Criminal Law - Appeals - Evidence
While driving unmarked police vehicle, police officer was passed by another vehicle travelling at high rate of speed. Officer activated lights, but vehicle failed to stop. Officer noted make and licence plate of vehicle and learned it was registered to rental company and had been rented by accused. Officer attended vehicle rental business on date vehicle was to be returned and spoke with accused’s employee, who was person that returned vehicle. At trial, officer claimed that he observed driver for seven to nine seconds and that during that time driver removed sunglasses and looked directly at him, he later identified driver as accused from photograph in Ministry of Transportation records and that person who returned vehicle was not person driving vehicle on day of offence. Accused denied driving vehicle on day of offence and claimed driver was likely employee whom he had asked to return vehicle. Trial judge rejected accused’s evidence that he was not driver, accepted evidence of police officer, and convicted accused of dangerous driving, failing to stop for police and speeding. Accused appealed and sought to admit fresh evidence, being cell phone records indicating he was in another city, to show he was not driver. Appeal allowed; New trial ordered. Accused did not act with due diligence as he was aware of cell phone records prior to trial, but did not inform trial counsel about them because he did not think they would help. Evidence was relevant to issue of identity of driver, which was critical issue at trial. Cell phone records appeared to be credible and there was no evidence cell phone was used by anyone other than accused on offence date. Fresh evidence, if believed, could reasonably have been expected to have affected verdict, when taken with other evidence. Although there was failure of due diligence, conviction based on one eyewitness identification where witness had seen single photograph of accused soon after event was of concern to administration of justice. As fresh evidence was admissible, but not conclusive, new trial ordered.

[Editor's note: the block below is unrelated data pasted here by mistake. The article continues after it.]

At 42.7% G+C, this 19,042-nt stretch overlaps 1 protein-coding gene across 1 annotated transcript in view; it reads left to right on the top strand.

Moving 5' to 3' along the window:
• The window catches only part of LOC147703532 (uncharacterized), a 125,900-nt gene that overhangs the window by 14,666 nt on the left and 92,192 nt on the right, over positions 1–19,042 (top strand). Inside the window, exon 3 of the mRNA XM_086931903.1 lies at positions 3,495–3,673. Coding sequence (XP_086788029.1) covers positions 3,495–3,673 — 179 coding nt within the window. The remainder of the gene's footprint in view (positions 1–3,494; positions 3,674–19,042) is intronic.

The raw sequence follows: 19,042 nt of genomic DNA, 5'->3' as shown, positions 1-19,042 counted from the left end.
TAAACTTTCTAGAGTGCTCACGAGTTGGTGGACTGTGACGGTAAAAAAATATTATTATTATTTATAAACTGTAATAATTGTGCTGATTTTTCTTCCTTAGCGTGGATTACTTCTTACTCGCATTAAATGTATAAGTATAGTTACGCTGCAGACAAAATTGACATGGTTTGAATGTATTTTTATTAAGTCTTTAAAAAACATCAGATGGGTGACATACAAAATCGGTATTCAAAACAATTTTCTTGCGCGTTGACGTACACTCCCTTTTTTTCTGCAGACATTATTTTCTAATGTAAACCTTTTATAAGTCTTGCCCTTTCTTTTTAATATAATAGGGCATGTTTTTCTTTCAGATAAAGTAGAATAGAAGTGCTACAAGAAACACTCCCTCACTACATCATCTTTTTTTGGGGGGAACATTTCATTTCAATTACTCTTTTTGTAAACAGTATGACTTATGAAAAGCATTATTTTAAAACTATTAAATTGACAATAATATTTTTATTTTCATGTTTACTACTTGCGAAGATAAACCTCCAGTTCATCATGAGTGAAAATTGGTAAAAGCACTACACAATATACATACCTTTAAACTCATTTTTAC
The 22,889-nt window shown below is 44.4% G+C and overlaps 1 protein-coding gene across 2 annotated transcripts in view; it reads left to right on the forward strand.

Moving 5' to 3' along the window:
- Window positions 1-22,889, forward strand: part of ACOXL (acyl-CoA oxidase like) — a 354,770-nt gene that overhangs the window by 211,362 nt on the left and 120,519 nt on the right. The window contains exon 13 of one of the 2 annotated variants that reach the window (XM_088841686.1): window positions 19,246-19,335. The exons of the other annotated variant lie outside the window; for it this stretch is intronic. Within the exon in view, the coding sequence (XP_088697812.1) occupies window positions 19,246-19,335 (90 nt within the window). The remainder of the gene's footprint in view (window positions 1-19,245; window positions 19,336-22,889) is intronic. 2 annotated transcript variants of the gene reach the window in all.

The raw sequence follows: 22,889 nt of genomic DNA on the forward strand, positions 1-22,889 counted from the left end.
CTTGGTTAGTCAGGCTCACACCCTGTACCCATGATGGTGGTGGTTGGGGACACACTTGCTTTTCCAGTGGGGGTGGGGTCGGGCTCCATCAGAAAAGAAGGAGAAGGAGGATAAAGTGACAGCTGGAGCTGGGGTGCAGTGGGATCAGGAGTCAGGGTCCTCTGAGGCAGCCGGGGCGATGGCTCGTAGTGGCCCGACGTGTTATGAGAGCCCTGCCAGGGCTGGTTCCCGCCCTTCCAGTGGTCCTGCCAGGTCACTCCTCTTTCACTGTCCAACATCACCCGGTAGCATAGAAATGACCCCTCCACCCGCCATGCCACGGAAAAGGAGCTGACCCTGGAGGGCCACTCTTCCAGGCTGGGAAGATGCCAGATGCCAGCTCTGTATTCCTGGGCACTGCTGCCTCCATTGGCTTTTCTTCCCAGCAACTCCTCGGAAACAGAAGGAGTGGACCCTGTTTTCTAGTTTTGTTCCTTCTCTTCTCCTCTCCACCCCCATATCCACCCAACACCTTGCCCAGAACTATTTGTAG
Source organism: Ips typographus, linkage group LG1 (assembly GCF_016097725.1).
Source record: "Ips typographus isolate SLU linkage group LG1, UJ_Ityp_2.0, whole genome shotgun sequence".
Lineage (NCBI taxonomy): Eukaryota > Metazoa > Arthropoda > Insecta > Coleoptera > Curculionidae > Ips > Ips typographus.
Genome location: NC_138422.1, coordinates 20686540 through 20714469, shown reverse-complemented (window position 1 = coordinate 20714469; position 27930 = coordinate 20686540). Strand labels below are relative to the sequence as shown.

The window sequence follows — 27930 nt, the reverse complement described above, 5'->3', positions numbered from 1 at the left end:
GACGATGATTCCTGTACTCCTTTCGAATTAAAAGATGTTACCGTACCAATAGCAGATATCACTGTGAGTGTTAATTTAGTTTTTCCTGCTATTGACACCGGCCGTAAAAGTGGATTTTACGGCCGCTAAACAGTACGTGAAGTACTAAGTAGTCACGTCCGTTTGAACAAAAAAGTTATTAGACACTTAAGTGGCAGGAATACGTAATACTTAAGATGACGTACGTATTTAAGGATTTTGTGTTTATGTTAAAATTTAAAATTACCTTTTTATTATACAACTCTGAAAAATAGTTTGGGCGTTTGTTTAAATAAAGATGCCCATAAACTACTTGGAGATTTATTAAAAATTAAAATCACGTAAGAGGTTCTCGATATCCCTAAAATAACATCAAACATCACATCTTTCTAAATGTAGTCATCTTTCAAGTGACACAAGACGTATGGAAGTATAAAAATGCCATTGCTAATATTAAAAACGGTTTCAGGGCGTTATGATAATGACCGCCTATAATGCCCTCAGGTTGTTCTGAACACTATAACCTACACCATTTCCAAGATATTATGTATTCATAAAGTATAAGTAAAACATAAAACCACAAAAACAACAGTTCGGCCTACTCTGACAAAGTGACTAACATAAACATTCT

R. v. Moucho (2019), 2019 CarswellOnt 9133, 2019 ONSC 3463, F. Dawson J. (Ont. S.C.J.).
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